In the beginning — not the imagined beginning of patriarchs and prophets, and certainly not the beginning of the whole universe, just the documented beginning of ordinary Jews — in that beginning, a father and mother were worrying about their son.
This son, a soldier boy, was called Shelomam, an Aramaic version of my Hebrew name, Shelomo. His father's name was Osea, which was the middle name of my own aba. The time was two and a half millennia ago, in 475 BCE, the tenth year of the reign of Xerxes, the Achaemenid king of Persia who, though much bloodied in Greece, was still ruler in Egypt, where Shelomam and Osea lived. Xerxes had another decade on the throne before being murdered by his most trusted officer, Artabanus the Hyrcanian, who did the deed in cahoots with a helpful eunuch. Jesus of Nazareth would not be born for half a millennium. If the several writers of the Hebrew Bible are to be believed, it had been around eight hundred years since Moses had led the enslaved Israelites from Egypt into the desert mountains where, in possession of the laws given directly by Yahweh — indeed written with His very finger — they turned, despite recurring flings with idolatry and a yen for many other gods, into something resembling Jews.
The exodus from the flood valley of the Nile, the end of foreign enslavement, was presented by the Bible writers as the condition of becoming fully Israelite. They imagined the journey as an ascent, both topographical and moral. It was on the stony high places, way stations to heaven, that YHWH — as Yahweh is written — had revealed Himself (or at least His back), making Moses' face hot and shiny with reflected radiance. From the beginning (whether in the biblical or archaeological version), Jews were made in hill country. In Hebrew, emigrating to Israel is still aliyah, a going up. Jerusalem was unimaginable on the low fluvial plain. Rivers were murky with temptation; the sea was even worse, brimming with scaly monsters. Those who dwelled by its shores or shipped around upon its waves (like the Phoenicians or the Greeks) were to be detested as shifty, idolatrous and unclean. To go back to Egypt then, in the eyes of those for whom the exodus was the proper start of everything Jewish, was a fall, a descent to brazen idolatry. The prophets Ezekiel and Jeremiah — the latter even when he had gone to Egypt himself — had warned against this relapse, this un-Jewing. Those who fully succumbed, Jeremiah warned, would become 'an execration and an astonishment, a curse and a reproach'.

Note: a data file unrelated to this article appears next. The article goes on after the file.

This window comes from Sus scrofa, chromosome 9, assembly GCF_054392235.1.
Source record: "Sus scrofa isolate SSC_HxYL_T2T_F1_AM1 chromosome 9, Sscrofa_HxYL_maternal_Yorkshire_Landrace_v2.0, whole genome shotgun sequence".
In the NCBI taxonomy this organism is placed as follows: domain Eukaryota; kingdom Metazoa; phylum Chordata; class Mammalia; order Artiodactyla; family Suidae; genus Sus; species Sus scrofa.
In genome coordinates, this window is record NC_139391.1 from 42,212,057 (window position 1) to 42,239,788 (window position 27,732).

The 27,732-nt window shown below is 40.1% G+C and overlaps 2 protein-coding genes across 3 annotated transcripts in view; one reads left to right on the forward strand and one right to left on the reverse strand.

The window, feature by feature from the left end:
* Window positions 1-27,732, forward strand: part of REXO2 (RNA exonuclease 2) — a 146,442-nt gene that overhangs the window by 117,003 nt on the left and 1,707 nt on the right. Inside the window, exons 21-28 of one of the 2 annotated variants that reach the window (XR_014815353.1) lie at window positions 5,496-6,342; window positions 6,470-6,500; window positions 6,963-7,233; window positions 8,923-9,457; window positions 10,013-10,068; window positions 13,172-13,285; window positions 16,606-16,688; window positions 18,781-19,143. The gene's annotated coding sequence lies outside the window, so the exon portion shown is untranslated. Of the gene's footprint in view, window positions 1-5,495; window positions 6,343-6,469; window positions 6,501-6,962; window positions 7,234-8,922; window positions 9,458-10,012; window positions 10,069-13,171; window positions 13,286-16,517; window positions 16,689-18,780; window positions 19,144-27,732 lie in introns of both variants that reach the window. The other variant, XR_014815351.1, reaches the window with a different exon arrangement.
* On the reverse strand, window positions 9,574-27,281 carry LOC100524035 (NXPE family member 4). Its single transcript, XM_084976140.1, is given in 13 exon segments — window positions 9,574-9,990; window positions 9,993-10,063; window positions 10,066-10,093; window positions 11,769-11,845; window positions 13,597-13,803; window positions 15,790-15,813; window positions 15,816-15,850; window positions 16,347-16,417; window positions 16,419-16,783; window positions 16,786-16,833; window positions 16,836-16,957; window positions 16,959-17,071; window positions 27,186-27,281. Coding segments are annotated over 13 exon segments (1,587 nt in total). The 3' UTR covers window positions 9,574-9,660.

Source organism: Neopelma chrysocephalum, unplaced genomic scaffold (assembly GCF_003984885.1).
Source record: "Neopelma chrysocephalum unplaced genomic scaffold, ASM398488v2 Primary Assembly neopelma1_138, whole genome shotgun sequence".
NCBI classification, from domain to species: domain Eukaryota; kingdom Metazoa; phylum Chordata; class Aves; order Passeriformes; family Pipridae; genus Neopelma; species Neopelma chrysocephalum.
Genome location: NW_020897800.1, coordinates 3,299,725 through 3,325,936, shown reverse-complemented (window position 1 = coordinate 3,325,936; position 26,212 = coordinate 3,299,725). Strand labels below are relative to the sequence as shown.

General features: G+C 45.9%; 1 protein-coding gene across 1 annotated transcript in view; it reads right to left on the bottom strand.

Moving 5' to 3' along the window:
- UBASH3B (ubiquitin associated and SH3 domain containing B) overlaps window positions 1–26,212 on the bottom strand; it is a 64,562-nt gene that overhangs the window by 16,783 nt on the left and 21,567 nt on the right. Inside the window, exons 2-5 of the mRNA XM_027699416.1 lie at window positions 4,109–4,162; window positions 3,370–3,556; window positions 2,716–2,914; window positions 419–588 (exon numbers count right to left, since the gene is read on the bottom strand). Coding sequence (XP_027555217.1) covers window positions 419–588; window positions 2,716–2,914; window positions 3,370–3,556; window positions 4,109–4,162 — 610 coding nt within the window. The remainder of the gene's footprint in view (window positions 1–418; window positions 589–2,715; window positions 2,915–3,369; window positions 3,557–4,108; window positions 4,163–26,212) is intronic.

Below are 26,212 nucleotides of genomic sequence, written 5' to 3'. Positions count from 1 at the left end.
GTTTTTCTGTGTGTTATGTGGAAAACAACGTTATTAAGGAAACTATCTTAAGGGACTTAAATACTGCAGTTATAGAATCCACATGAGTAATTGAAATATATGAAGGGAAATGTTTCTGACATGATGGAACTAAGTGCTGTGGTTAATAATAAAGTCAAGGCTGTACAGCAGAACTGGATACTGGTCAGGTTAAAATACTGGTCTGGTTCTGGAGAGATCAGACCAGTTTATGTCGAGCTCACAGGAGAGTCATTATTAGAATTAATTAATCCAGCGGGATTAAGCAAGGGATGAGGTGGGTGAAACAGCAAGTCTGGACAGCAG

Heedless, the Israelites not for the first or last time disobeyed, trotting back to Egypt in droves. Why not, when the northern kingdom of Israel had been smashed by the Assyrians in 721 BCE, and a century later the kingdom of Judah was likewise pulverised by the Babylonians? All these misfortunes could, and were, interpreted by the writers of the Bible narratives as YHWH's chastisement of backsliding. But those on the receiving end could be forgiven for thinking: much good He has done us. Some 30,000 rams and ewes sacrificed for Passover in the Temple by King Josiah; a mass rending of raiment in contrite penitence for flirting with false gods; no help at all in fending off whichever hellish conquerors came out of Mesopotamia with their ringlets and their panthers and their numberless ranks of archers and javelin-men.
So the Israelites went down from their lion-coloured Judaean hills to the flood country of Egypt, to Tahpanhes on the delta, and Memphis halfway south, and especially to Pathros, the south country. When the Persians arrived in 525 BCE, they treated the Israelites not as slaves but often as slave owners, and above all as tough professional soldiers who could be depended on, as much as Arameans, Caspians or Carian Greeks from the western Anatolian littoral, to suppress Egyptian uprisings against Persia. They would also police the turbulent southern frontier where Nubian Africa began.
Shelomam, Osea's boy, was one of these young men, a mercenary — it was a living — who had been posted south all the way to the garrison of the Hayla hayahudaya, the Judaean Troop, on the island of Elephantine, just downstream from the first cataract of the Nile. Perhaps he had been assigned to caravan convoy, guarding the tribute of elephant tusks, ebony and Ethiopian boys that had been the pharaoh's due from Nubia and was now sent to the Persian governor in his place.
The father, Osea, was writing from Migdol, probably located on the eastern branch of the Nile delta, where Shelomam had previously been stationed. His letter, sent five hundred river miles south to await the soldier boy's arrival on Elephantine, was written in Aramaic, the daily tongue of the region and the entire empire, on the pressed-reed writing surface of papyrus. Patched together though this particular piece was, papyrus degrades very slowly. If kept from light, the ink remains dark and sharp. The square-form script, the same elegant style in which Hebrew would be written from the time of the Second Temple to our own, is still crisply legible. In Jewish memory it is as though Osea had written just yesterday. A worried father is a worried father. He can't help letting the boy know how he feels, right away, at the top of the letter: 'Well-being and strength I send you but from the day you went on your way, my heart, it's not so good.' And then, the inevitable clincher, the three words Shelomam must have known were coming, even without Osea having to write them, the phrase all Jewish boys hear at some point; the phrase from which history unfolds: 'Likewise your mother.'